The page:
Though civil society can flourish anywhere theoretically, the fact is that it is an urban and mostly middle/upper class phenomenon. By its very nature civil society requires some amount of empowerment and education to take on the power elites and figures in authority. The poor and marginalised often lack this capability. Thus, civil society organisations usually are comprised of the educated, urban middle-class and tend to take up the concerns only of their own section of society. Those who poured out onto the streets of Delhi to demand the conviction of Jessica Lal’s murderer did not think of doing the same for the thousands of debt-riddden farmers who were committing suicide in India’s villages. The kind of solidarity that people in Mumbai showed after the November 26, 2008 attack by terrorists was not shown in support of the victims of the anti-Christian riots in Kandhamal, Orissa. Otherwise apathetic college students came out onto the streets to condemn the attack on women at a Mangalore pub, but they would have never thought of doing that for Thangjam Manorama who was arbitrarily ‘disappeared’, raped and killed by the armed forces in Manipur in July 2004.
Supporting one cause and not another does not in any way diminish the importance of the initiative, but it is reflective of the selective nature of civil society’s concerns. They do, however, have their rural counterparts. Referred to as Community Based Organisations (CBOs), they play an extremely important role at the grass-roots in ensuring that the poor and marginalised get their entitlements, are aware of their rights, and get their due. Many struggles against injustice and corrupt officials are supported and led by CBOs. The emphasis on CSOs/ CBOs comes from the understanding that they are located where it matters the most. Their understanding of the cultural specificities of a community and its economic and political needs can be met best through a process where the civil society is a participant, beneficiary and stakeholder.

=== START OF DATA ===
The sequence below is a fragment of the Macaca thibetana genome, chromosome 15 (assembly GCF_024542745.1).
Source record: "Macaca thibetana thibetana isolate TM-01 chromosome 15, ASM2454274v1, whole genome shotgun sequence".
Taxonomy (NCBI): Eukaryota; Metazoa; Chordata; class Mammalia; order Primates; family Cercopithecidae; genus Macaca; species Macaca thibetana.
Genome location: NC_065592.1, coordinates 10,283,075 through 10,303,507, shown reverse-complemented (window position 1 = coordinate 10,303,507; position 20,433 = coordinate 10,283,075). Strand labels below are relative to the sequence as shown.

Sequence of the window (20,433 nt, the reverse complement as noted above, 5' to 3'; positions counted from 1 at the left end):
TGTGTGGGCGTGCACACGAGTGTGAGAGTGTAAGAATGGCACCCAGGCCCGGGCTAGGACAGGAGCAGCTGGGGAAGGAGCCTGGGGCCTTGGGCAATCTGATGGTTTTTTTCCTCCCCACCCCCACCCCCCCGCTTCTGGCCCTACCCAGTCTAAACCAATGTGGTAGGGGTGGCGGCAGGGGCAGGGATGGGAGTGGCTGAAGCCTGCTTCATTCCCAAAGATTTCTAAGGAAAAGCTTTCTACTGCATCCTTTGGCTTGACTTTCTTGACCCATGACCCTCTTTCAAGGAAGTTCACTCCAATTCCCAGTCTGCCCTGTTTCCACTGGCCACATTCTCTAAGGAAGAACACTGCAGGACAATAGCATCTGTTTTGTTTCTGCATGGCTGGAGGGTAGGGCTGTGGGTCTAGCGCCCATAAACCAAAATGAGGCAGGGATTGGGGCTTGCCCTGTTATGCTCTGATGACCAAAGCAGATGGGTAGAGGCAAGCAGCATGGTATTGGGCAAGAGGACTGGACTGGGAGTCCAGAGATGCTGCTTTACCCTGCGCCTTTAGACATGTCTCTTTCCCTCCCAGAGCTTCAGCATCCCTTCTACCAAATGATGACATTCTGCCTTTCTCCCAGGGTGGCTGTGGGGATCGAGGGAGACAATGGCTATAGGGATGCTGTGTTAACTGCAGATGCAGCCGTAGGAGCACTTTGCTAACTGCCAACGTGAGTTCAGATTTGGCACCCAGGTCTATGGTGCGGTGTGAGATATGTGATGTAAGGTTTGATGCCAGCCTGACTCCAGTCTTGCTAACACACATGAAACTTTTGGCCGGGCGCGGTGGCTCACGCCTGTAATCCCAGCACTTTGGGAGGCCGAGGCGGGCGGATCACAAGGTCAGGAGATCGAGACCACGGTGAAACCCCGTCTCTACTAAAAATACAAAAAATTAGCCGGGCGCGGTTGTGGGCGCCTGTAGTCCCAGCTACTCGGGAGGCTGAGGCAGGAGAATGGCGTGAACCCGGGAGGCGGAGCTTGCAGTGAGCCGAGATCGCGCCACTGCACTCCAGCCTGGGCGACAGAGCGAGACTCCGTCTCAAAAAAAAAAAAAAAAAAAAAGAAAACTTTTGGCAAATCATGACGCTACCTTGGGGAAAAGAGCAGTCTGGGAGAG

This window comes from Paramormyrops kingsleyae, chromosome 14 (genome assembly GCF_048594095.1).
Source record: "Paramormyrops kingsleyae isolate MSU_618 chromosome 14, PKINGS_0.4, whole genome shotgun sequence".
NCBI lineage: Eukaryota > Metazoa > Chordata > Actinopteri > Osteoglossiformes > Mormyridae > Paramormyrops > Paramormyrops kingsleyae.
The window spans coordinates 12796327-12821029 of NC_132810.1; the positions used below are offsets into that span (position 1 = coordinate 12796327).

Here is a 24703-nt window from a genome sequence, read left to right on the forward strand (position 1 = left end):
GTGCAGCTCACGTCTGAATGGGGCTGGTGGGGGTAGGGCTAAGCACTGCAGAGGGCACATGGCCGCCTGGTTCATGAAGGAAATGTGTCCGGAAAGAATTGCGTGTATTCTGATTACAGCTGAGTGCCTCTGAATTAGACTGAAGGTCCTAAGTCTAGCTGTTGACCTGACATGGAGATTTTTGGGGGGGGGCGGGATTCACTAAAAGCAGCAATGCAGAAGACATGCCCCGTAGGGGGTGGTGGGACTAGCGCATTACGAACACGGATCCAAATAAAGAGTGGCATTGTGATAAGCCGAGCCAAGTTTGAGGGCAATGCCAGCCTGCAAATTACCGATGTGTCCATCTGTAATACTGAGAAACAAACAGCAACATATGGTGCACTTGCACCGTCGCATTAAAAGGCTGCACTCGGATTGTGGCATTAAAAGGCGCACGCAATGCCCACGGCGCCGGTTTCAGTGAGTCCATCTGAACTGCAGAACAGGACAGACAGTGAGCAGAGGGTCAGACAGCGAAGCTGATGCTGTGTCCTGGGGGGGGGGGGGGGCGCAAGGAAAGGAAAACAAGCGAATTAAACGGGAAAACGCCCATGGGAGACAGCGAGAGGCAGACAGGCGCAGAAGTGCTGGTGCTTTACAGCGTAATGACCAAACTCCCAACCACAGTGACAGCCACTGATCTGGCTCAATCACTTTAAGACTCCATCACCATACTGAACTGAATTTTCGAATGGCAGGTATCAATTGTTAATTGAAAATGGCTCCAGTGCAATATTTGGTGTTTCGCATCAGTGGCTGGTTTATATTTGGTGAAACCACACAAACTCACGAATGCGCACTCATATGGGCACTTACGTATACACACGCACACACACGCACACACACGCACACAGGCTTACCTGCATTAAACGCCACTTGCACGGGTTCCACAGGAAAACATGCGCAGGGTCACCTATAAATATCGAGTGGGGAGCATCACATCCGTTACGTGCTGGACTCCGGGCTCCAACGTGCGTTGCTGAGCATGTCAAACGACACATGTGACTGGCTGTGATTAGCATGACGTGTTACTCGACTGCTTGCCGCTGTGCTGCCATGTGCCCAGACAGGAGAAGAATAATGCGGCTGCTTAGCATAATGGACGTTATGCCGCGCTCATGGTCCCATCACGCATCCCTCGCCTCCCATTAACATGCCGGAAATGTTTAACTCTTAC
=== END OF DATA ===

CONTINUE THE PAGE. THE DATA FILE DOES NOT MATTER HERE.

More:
This process is reflected in the work of the Self-Employed Women’s Association (SEWA), an organisation of poor, self-employed women workers that started in 1972 in Ahmedabad. It is an example of the social movements that helped the marginalised raise their voices and filled the void created by an increasingly inadequate State. SEWA helped organise poor women to achieve employment and thus self-sufficiency and independence.
Similarly, the Right to Information Act which was passed by the government in 2005 is an outcome of sustained campaigning by CSO/CBO groups. The Right to Information movement in India began in Rajasthan by a group called the Mazdoor Kisan Shakti Sangathan (formed in 1990) which started questioning the corruption in government policies on minimum wage, public distribution of food grains etc, and demanded that the public must have full and transparent access to government records to ascertain where all the wage money and food grains are going. Groups mobilising to save the environment, wildlife, and the lives of local people from the depredations of industrial and business interests are other examples of civil society in action.
Organising for citizens’ action, either by joining an already existing civil society group voluntarily, or by forming one’s own and believing that change can begin with you and is your responsibility as a citizen in a democratic country are the ingredients of a vibrant civil society. As the wise say: “Any good thing I can do, let me do it now”. That’s the spirit of civil society. And if this spirit is shared by even a small group of people, we would have made both Margaret Mead and Mahatma Gandhi proud.